The Lookout

Why the delay in for-profit college crack down?

Liz Goodwin
The Lookout

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AP091124055194

The Department of Education is facing a political firestorm as it attempts to crack down on for-profit colleges that saddle graduates with billions of dollars in federal loans and little hope of finding a job lucrative enough to ever pay them back.

A bevy of regulations that would prevent for-profit colleges from misrepresenting their graduate employment rates and from paying admissions officers based on how many new students they sign up are set to go into effect this July.

But the toughest of the regulations, called the "gainful employment" rule, has languished as the department sifts through more than 90,000 letters from the public about it. The rule would withdraw federal funds from programs whose students have high debt to income ratios and who default on their loans in large numbers.

A coalition of civil rights groups wrote to Secretary Arne Duncan urging him to make the gainful employment rule even tougher, while the for-profit college industry has spent millions on lobbying lawmakers to oppose the regulation, arguing it will deny minority and low-income students a chance at a higher education. (NAACP President Ben Jealous, however, writes that this claim is "like arguing that because mortgage lenders targeted minorities with their most exploitative products and practices, we should not have stopped them.")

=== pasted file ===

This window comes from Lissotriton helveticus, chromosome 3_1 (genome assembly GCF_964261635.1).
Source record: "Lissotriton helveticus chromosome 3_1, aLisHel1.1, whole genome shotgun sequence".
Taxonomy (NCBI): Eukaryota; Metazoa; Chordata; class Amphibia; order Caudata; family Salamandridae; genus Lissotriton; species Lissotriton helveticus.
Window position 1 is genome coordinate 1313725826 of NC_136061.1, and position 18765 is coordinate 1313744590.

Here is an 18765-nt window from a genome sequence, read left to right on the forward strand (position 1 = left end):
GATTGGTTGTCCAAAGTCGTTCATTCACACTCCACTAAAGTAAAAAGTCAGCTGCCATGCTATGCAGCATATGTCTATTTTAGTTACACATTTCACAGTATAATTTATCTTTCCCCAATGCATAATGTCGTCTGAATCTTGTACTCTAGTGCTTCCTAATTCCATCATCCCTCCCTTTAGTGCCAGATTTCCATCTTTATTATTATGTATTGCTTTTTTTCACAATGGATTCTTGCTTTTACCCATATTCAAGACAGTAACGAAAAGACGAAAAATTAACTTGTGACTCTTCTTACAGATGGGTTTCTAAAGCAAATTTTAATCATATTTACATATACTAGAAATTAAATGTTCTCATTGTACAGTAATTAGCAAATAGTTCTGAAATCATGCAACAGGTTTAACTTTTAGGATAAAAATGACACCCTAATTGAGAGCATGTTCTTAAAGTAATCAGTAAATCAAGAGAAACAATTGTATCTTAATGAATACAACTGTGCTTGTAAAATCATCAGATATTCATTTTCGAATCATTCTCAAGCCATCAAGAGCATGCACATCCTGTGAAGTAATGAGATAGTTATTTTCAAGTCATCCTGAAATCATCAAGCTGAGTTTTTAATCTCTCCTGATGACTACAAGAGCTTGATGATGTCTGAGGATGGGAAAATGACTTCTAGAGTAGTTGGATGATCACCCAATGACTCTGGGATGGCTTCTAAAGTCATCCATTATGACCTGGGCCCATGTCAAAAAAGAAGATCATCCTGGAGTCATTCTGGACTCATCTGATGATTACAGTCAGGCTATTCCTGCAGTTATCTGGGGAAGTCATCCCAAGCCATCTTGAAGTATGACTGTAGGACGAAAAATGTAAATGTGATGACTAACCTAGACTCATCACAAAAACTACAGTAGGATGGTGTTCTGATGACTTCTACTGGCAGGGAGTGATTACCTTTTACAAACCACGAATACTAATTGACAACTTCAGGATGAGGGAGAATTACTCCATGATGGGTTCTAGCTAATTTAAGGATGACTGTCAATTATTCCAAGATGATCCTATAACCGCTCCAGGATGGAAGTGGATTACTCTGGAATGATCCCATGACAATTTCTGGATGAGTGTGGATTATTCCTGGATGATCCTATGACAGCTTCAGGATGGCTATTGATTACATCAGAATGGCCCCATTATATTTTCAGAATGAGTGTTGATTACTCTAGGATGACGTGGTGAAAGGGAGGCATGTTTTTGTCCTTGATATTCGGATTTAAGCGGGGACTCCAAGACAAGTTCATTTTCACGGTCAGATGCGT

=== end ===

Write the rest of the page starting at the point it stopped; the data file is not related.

The Department of Education says it's on track to begin enforcing the not-yet-released rule in 2012.

"When we publish the final regulations, it will be clear that we've listened carefully and incorporated meaningful improvements from people on all sides of the issue," Sara Gast, a spokeswoman for the department, wrote in an e-mail. She added they will publish the final regulation in the next few months, after they've read all 90,000 public comments, and that the rule will go into effect July 2012.

Terry Hartle, a lobbyist for mostly traditional universities, says he thinks the department may significantly change the original rule.

"I think they've read through the 90,000 comments at this point," said Hartle, a senior vice president at the American Council on Education. "There's obviously a great deal of political pressure for the department to rethink where it's going."

Hartle says the department's main problem is it can't calculate the debt to income ratio of a program's graduates in advance without the help of the IRS, which is often reluctant to share income information with other agencies. (The draft version of the rule asks colleges to supply income and job placement data.) It could be risky to put the regulation in place only to discover it's disqualifying more students for federal loans than intended, Hartle says. The New York Times writes that the department has no idea how many colleges would lose federal funds under the proposed rule.